Mother’s Shocking Nevada Obituary

On Aug. 30, a shocking obituary was printed by the Reno Gazette in Nevada. The announcement of Marianne Theresea Johnson-Reddick’s death, which typically highlights the achievements of the deceased during his or her lifetime, was instead an exposure of the abuse and hurt the woman caused over her 79 years of life. The obituary has since been removed.

The obituary, written by her children, said, “Marianne Theresa Johnson-Reddick born Jan 4, 1935 and died alone on Aug. 30, 2013. She is survived by her six of eight children whom she spent her lifetime torturing in every way possible. While she neglected and abused her small children, she refused to allow anyone else to care or show compassion towards them.”

The children of Johnson-Reddick used the space in the newspaper to describe the horrors of child abuse they had experienced from their mother.

“Everything in there is completely true,” said her son, Patrick Reddick.

Reddick described her as a “wicked, wicked witch” and the rest of the obituary focuses on the negative impact she had on her children during her lifetime. The family wrote the obituary to persuade readers to take action toward their cause. Her children hope that child abusers will take advice from the obituary and reevaluate their actions.

“People doing that right now, they can read that obituary and think,” said Reddick.

While I am sympathetic to the family, an obituary is not the place to create a negative impression of a person. Morally, I believe the obituary is wrong. No one is proud of everything they have done in their life, so I do not believe that our mistakes should be permanently printed for the world to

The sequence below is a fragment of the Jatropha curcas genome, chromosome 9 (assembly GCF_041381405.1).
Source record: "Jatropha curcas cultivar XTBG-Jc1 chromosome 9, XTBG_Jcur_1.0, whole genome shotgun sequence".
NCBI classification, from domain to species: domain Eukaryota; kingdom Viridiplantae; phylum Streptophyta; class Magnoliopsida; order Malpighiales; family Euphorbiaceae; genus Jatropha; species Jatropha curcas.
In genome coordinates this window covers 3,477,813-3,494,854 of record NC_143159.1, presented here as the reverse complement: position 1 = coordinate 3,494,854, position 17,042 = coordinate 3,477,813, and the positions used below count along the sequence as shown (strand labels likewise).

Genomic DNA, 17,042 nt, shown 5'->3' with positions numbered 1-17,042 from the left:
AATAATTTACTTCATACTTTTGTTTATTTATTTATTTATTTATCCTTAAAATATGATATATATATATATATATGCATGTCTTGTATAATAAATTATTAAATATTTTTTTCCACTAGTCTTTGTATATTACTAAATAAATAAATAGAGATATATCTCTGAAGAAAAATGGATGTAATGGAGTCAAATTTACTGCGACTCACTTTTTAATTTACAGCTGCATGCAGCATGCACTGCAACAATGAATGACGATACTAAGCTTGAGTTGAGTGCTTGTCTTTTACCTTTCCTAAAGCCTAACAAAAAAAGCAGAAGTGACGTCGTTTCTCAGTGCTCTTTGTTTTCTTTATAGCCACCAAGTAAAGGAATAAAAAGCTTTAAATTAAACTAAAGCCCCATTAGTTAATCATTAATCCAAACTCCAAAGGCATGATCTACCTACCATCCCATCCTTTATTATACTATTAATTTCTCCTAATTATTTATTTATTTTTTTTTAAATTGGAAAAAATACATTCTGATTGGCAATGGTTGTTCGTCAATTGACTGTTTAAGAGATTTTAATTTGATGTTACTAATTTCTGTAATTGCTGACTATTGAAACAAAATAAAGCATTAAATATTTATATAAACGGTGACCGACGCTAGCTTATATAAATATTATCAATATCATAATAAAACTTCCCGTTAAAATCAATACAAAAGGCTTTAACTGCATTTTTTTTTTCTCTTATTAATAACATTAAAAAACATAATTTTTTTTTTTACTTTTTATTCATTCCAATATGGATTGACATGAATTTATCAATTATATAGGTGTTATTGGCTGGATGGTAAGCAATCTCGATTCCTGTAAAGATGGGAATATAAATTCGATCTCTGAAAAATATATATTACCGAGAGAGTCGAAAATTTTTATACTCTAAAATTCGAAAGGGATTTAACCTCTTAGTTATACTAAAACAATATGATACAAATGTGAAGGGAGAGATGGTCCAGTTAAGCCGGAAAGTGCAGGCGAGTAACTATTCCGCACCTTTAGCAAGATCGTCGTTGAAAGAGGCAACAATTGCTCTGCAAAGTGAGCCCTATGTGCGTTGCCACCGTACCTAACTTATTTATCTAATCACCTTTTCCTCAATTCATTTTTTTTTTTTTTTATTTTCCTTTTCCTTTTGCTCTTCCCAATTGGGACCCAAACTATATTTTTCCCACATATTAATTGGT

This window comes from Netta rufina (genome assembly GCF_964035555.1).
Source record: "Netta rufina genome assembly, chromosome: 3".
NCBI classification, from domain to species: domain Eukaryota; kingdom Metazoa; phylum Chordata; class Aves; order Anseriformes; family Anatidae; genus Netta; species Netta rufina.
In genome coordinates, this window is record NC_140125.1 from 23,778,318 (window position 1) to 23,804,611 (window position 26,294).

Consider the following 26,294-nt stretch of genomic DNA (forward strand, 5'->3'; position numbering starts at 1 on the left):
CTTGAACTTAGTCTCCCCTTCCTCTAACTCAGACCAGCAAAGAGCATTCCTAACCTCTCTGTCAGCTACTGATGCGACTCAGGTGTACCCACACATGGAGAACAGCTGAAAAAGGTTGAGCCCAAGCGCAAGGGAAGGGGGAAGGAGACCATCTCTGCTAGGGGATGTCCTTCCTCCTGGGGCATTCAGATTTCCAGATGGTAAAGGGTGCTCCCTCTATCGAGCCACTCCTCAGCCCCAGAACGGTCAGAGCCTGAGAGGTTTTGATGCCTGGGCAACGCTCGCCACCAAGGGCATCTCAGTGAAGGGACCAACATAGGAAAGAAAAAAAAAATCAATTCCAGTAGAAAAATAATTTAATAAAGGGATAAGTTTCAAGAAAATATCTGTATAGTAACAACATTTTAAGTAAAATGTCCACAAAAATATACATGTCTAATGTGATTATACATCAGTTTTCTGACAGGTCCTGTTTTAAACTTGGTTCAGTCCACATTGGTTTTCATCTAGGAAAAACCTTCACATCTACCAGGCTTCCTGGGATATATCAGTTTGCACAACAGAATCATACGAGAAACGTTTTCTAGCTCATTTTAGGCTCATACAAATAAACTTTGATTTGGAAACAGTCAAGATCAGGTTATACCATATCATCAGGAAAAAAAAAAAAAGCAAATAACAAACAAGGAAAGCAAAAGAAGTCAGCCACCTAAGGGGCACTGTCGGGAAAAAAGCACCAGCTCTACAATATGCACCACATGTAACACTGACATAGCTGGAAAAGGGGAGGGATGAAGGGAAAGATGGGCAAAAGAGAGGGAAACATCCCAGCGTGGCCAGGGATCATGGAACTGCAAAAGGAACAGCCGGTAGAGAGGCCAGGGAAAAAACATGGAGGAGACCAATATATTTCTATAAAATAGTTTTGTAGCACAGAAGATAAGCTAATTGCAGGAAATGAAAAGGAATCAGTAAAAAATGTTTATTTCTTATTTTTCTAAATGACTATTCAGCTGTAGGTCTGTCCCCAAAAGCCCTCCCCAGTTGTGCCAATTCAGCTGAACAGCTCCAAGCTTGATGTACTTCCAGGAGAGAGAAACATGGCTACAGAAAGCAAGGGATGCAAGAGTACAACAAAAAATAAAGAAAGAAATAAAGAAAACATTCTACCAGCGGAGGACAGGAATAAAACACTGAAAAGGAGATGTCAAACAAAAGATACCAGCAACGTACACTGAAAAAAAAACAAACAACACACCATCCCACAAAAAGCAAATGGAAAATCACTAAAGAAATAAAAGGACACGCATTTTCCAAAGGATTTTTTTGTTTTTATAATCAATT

see. When I reflect on my life, I notice mistakes that I do not want memorialized in my obituary. I believe that an obituary should be a positive send-off gift, rather than a negative interpretation of one’s lifestyle.

The obituary also focuses on the fact that the children of Johnson-Reddick have not been in contact with her in more than three decades. However, the claim that she meddled into her children’s adulthood was quoted in the obituary.

The obituary stated, “When they became adults she stalked and tortured anyone they dared to love. Everyone she met, adult or child was tortured by her cruelty and exposure to violence, criminal activity, vulgarity and hatred of the gentle or kind human spirit.”

Although she had a negative impact on their childhood, her children gave her little opportunity for self-improvement and personal change. If the obituary would have been written by someone who had been close with Johnson-Reddick toward the end of her life, the outcome could have been quite different. I believe that Johnson-Reddick’s personal growth during her lifetime was not considered, and having a close friend in her later life write the obit could portray her better.

The lack of positivity in the present day is something for concern, especially in the media. I hope that the family will take away from the horrors of their childhood and reflect how they became stronger, independent adults, rather than focusing on the dark times of their lives.

Despite my questions with the morality of the obituary, I do believe that the children had good intentions behind the article. Child abuse is something that should be addressed, and drastic changes must occur in this field. Nevada was the first state to allow children to end relations with their parents due to child abuse, so the state is innovative regarding this issue. However, the mode of publication may not have been the most effective option.